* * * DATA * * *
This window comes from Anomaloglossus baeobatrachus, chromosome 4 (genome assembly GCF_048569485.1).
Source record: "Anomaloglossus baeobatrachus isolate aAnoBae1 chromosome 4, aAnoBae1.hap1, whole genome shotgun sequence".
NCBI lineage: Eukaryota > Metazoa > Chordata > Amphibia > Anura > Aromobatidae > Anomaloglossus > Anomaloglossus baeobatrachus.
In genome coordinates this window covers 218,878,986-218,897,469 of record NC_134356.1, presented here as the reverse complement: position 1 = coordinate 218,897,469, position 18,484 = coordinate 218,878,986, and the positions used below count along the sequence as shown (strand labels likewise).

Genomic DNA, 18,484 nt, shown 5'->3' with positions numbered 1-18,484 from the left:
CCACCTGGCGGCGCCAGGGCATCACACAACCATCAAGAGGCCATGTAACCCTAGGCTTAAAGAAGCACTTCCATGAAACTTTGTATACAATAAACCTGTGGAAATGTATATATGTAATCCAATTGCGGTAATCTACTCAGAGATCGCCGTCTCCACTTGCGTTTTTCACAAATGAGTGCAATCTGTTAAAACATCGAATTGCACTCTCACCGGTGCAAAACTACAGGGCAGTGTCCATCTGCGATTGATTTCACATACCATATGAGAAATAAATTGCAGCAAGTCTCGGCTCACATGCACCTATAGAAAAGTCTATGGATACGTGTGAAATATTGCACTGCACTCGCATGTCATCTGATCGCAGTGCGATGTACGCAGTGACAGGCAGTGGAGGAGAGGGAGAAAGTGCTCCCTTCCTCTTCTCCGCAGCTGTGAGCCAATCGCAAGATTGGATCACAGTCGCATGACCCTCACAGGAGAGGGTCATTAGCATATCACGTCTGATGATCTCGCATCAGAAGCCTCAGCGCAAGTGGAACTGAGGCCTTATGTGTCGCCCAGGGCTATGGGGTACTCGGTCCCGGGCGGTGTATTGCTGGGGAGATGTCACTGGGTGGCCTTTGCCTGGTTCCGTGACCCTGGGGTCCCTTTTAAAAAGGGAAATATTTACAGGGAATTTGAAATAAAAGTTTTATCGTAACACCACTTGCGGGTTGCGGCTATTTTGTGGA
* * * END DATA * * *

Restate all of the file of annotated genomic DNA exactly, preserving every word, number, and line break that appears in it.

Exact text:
This window comes from Anomaloglossus baeobatrachus, chromosome 4 (genome assembly GCF_048569485.1).
Source record: "Anomaloglossus baeobatrachus isolate aAnoBae1 chromosome 4, aAnoBae1.hap1, whole genome shotgun sequence".
NCBI lineage: Eukaryota > Metazoa > Chordata > Amphibia > Anura > Aromobatidae > Anomaloglossus > Anomaloglossus baeobatrachus.
In genome coordinates this window covers 218,878,986-218,897,469 of record NC_134356.1, presented here as the reverse complement: position 1 = coordinate 218,897,469, position 18,484 = coordinate 218,878,986, and the positions used below count along the sequence as shown (strand labels likewise).

Genomic DNA, 18,484 nt, shown 5'->3' with positions numbered 1-18,484 from the left:
CCACCTGGCGGCGCCAGGGCATCACACAACCATCAAGAGGCCATGTAACCCTAGGCTTAAAGAAGCACTTCCATGAAACTTTGTATACAATAAACCTGTGGAAATGTATATATGTAATCCAATTGCGGTAATCTACTCAGAGATCGCCGTCTCCACTTGCGTTTTTCACAAATGAGTGCAATCTGTTAAAACATCGAATTGCACTCTCACCGGTGCAAAACTACAGGGCAGTGTCCATCTGCGATTGATTTCACATACCATATGAGAAATAAATTGCAGCAAGTCTCGGCTCACATGCACCTATAGAAAAGTCTATGGATACGTGTGAAATATTGCACTGCACTCGCATGTCATCTGATCGCAGTGCGATGTACGCAGTGACAGGCAGTGGAGGAGAGGGAGAAAGTGCTCCCTTCCTCTTCTCCGCAGCTGTGAGCCAATCGCAAGATTGGATCACAGTCGCATGACCCTCACAGGAGAGGGTCATTAGCATATCACGTCTGATGATCTCGCATCAGAAGCCTCAGCGCAAGTGGAACTGAGGCCTTATGTGTCGCCCAGGGCTATGGGGTACTCGGTCCCGGGCGGTGTATTGCTGGGGAGATGTCACTGGGTGGCCTTTGCCTGGTTCCGTGACCCTGGGGTCCCTTTTAAAAAGGGAAATATTTACAGGGAATTTGAAATAAAAGTTTTATCGTAACACCACTTGCGGGTTGCGGCTATTTTGTGGA